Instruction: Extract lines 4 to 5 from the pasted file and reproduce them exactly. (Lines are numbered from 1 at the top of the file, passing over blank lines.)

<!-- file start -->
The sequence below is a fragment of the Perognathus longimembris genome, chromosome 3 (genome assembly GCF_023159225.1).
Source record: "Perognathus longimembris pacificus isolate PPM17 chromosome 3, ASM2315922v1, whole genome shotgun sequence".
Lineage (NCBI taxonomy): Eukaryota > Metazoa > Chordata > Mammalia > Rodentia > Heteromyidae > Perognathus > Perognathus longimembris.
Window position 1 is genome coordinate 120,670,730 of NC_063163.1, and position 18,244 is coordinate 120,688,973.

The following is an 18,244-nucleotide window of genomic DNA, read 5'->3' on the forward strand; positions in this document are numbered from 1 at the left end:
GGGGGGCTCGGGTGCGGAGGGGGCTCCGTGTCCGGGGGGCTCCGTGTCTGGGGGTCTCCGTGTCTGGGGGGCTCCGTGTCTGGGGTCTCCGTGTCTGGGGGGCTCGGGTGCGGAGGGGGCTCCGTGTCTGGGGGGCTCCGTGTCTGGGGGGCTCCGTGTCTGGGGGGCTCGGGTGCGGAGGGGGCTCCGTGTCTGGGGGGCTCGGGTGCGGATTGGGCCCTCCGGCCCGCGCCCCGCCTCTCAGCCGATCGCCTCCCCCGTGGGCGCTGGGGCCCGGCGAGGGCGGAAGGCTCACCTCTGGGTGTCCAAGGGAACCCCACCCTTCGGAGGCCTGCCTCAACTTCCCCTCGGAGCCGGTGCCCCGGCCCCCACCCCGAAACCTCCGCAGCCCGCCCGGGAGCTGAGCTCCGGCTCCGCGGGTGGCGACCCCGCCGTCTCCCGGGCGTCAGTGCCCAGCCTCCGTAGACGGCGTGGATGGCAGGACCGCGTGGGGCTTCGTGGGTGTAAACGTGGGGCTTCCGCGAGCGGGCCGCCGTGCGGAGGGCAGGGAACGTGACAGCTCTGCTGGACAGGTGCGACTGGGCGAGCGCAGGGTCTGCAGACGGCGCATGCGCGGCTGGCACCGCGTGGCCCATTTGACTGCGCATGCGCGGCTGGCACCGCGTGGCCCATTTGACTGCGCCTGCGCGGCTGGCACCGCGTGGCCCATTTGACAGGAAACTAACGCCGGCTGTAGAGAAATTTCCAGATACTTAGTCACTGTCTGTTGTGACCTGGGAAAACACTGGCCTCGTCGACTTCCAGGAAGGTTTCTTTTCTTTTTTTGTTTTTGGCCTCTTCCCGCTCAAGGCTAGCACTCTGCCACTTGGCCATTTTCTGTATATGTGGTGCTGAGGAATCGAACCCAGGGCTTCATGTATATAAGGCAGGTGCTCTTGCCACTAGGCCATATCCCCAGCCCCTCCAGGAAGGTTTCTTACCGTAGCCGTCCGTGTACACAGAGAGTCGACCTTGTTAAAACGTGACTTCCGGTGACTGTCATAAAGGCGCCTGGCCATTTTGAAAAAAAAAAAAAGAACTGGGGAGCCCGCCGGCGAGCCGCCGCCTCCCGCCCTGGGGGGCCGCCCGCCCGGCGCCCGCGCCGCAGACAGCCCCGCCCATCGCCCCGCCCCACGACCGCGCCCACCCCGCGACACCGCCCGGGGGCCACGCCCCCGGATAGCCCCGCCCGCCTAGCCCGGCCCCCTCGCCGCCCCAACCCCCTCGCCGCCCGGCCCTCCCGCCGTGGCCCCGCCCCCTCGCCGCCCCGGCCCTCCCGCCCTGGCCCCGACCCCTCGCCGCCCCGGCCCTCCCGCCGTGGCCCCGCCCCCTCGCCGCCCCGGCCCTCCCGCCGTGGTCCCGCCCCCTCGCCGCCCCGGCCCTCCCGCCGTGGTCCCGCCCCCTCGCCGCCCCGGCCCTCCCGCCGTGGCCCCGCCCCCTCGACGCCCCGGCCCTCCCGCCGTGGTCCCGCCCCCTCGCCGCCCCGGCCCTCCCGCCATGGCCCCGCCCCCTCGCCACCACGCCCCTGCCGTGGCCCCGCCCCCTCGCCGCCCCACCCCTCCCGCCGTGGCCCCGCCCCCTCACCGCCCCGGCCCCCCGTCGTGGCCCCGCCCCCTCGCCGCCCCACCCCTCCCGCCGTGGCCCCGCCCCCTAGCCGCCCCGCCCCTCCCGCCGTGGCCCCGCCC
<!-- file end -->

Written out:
Window position 1 is genome coordinate 120,670,730 of NC_063163.1, and position 18,244 is coordinate 120,688,973.

The following is an 18,244-nucleotide window of genomic DNA, read 5'->3' on the forward strand; positions in this document are numbered from 1 at the left end: